Homepage Rasta Links Rasta Times Message Board
Rastafari Speaks

Letter to the African Union

Gretings and Rastafari Blessings!

After extensive reasonings in Shashemane, the following letter was delivered to the African Union in Addis Ababa.

To: His Excellency Mr. Thabo Mbeki February 25, 2003
President of the Republic of South Africa
Chairperson of the African Union

From: Ras Nathaniel, Coordinator Issembly for Rastafari Iniversal Education (IRIE)

RE: African Diaspora and Recommendations for the African Union

Your Excellency,

Long before the Organization of African Unity (OAU) was established by Haile Selassie in His capital city of Addis Ababa, the people called by his name – the Rastafari – have cried out for Repatriation, to return the descendants of Africa who were taken in captivity to the west. Land in Shashemane, Ethiopia, was even granted to Black people of the west as early as 1931, and many people, mostly members of the Rastafari and Jamaican communities, began to settle there. From that time to the present, Rastafari people have done more to promote African Unity and Repatriation than any group of Africans abroad. In fact, it was the Rastafari culture which taught the world "Africa for Africans at home and abroad."

Before the OAU was formed, the African Diaspora, including three members of the Rastafari community and a delegate of the Ethiopian World Federation, sent a fact-finding mission to several African nations in 1961 to discuss Repatriation. The mission, sponsored by the Jamaican Government, was met and welcomed by H.I.M. Haile Selassie of Ethiopia, Governor General Nnamdi Azikiwi of Nigeria, President Kwame Nkrumah of Ghana, President William Tubman of Liberia and Prime Minister Milton Margai of Sierra-Leone. Several official and unofficial reports with recommendations were made at that time, and thus, the issue of Repatriation was the primary issue of concern of both the African Diaspora and leading governments of Africa who, two years later, would form the OAU.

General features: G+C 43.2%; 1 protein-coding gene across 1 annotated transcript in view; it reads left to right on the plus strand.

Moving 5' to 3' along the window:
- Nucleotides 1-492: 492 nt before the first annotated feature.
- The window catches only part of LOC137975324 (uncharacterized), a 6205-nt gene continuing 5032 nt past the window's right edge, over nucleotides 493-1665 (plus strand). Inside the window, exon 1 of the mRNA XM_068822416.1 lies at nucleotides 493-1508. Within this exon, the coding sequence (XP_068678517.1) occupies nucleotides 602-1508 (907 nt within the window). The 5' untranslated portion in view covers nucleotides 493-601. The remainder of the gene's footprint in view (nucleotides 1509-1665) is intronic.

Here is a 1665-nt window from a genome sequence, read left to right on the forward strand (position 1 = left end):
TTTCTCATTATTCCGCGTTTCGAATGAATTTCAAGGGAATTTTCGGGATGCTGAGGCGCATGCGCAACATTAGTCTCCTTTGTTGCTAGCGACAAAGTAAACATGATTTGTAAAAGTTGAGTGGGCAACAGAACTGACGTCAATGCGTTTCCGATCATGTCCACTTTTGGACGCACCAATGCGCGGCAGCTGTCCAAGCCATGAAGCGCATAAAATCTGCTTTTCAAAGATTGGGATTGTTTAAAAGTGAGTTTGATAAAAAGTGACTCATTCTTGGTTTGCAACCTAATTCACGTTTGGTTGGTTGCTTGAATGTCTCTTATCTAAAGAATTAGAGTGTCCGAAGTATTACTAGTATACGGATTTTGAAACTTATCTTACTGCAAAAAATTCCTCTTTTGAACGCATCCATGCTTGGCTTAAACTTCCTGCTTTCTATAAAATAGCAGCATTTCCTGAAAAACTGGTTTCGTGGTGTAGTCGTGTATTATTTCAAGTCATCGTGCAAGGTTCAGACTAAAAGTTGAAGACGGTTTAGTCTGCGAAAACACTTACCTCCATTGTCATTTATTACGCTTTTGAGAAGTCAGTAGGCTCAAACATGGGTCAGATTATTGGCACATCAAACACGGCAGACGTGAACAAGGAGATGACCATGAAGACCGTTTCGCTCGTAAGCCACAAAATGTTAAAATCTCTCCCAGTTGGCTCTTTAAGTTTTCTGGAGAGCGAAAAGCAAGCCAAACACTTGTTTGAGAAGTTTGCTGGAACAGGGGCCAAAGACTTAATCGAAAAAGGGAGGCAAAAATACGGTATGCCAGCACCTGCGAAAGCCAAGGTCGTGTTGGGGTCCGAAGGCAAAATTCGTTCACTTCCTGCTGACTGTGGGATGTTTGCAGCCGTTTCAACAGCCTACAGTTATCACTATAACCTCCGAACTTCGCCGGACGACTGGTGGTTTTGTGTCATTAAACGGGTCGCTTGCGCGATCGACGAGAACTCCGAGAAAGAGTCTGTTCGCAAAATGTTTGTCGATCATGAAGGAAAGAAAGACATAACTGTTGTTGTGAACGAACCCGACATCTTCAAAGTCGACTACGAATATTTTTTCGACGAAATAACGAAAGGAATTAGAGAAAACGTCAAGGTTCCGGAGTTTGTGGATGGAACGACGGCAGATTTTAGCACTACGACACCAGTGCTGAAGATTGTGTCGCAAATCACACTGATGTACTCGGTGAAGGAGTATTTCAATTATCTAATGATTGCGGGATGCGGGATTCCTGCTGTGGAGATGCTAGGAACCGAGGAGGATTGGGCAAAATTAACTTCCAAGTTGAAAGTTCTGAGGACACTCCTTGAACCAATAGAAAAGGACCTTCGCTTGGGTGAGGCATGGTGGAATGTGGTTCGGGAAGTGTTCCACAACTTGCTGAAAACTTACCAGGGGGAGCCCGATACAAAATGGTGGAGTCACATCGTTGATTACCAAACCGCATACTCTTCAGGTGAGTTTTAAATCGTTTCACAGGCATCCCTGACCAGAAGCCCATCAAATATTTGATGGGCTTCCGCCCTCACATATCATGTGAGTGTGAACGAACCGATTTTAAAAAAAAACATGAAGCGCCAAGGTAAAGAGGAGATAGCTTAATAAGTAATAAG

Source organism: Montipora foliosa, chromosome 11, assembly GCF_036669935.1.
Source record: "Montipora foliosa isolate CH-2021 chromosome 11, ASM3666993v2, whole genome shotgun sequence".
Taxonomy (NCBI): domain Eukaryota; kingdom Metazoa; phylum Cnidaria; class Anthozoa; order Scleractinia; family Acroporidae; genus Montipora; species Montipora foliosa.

Perhaps the first attempt that the OAU made to include the African Diaspora happened in 1963 at the opening session of the OAU Summit. At that conference, H.I.M. Haile Selassie affirmed that,

"Our Armageddon is past. Africa has been reborn as a free continent and Africans have been reborn as free men. The blood that was shed and the sufferings that were endured are today Africa's advocates for freedom and unity. Those men who refused to accept the judgment passed upon them by the colonies, who held unswervingly through the darkest hours to a vision of an Africa emancipated from political, economic and spiritual domination, will be remembered and revered wherever Africans meet. Many of them never set foot on this continent."